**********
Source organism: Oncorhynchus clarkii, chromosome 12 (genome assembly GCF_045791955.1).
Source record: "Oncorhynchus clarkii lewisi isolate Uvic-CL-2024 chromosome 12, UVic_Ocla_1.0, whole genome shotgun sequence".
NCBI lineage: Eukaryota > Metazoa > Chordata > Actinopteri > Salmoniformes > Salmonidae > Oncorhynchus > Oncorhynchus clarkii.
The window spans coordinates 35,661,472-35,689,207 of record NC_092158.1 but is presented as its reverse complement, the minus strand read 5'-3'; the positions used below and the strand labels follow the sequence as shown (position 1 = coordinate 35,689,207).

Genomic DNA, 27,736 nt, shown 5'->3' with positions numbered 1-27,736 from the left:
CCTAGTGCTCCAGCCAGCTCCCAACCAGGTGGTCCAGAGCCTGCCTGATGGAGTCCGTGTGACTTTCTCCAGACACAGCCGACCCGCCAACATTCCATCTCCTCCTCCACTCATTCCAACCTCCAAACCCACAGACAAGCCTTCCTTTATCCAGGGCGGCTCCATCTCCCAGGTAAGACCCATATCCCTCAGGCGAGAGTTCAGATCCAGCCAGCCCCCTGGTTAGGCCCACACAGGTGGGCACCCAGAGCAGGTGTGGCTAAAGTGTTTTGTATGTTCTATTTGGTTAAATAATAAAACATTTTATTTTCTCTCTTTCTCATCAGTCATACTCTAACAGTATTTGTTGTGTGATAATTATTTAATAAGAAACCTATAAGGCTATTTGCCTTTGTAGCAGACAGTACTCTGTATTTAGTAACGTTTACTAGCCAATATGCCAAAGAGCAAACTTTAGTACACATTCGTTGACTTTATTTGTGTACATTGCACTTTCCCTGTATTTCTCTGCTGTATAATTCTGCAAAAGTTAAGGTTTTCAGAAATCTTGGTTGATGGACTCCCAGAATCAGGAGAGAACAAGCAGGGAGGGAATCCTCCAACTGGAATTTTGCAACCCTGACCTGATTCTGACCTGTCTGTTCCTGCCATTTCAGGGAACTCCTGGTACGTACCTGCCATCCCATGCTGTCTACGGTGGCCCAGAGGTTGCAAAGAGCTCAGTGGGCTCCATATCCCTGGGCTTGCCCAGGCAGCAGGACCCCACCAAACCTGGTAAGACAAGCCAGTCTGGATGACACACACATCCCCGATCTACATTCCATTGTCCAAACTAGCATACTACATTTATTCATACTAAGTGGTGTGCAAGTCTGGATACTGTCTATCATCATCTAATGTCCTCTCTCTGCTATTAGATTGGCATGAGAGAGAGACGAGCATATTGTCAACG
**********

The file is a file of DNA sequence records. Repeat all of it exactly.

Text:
Source organism: Oncorhynchus clarkii, chromosome 12 (genome assembly GCF_045791955.1).
Source record: "Oncorhynchus clarkii lewisi isolate Uvic-CL-2024 chromosome 12, UVic_Ocla_1.0, whole genome shotgun sequence".
NCBI lineage: Eukaryota > Metazoa > Chordata > Actinopteri > Salmoniformes > Salmonidae > Oncorhynchus > Oncorhynchus clarkii.
The window spans coordinates 35,661,472-35,689,207 of record NC_092158.1 but is presented as its reverse complement, the minus strand read 5'-3'; the positions used below and the strand labels follow the sequence as shown (position 1 = coordinate 35,689,207).

Genomic DNA, 27,736 nt, shown 5'->3' with positions numbered 1-27,736 from the left:
CCTAGTGCTCCAGCCAGCTCCCAACCAGGTGGTCCAGAGCCTGCCTGATGGAGTCCGTGTGACTTTCTCCAGACACAGCCGACCCGCCAACATTCCATCTCCTCCTCCACTCATTCCAACCTCCAAACCCACAGACAAGCCTTCCTTTATCCAGGGCGGCTCCATCTCCCAGGTAAGACCCATATCCCTCAGGCGAGAGTTCAGATCCAGCCAGCCCCCTGGTTAGGCCCACACAGGTGGGCACCCAGAGCAGGTGTGGCTAAAGTGTTTTGTATGTTCTATTTGGTTAAATAATAAAACATTTTATTTTCTCTCTTTCTCATCAGTCATACTCTAACAGTATTTGTTGTGTGATAATTATTTAATAAGAAACCTATAAGGCTATTTGCCTTTGTAGCAGACAGTACTCTGTATTTAGTAACGTTTACTAGCCAATATGCCAAAGAGCAAACTTTAGTACACATTCGTTGACTTTATTTGTGTACATTGCACTTTCCCTGTATTTCTCTGCTGTATAATTCTGCAAAAGTTAAGGTTTTCAGAAATCTTGGTTGATGGACTCCCAGAATCAGGAGAGAACAAGCAGGGAGGGAATCCTCCAACTGGAATTTTGCAACCCTGACCTGATTCTGACCTGTCTGTTCCTGCCATTTCAGGGAACTCCTGGTACGTACCTGCCATCCCATGCTGTCTACGGTGGCCCAGAGGTTGCAAAGAGCTCAGTGGGCTCCATATCCCTGGGCTTGCCCAGGCAGCAGGACCCCACCAAACCTGGTAAGACAAGCCAGTCTGGATGACACACACATCCCCGATCTACATTCCATTGTCCAAACTAGCATACTACATTTATTCATACTAAGTGGTGTGCAAGTCTGGATACTGTCTATCATCATCTAATGTCCTCTCTCTGCTATTAGATTGGCATGAGAGAGAGACGAGCATATTGTCAACG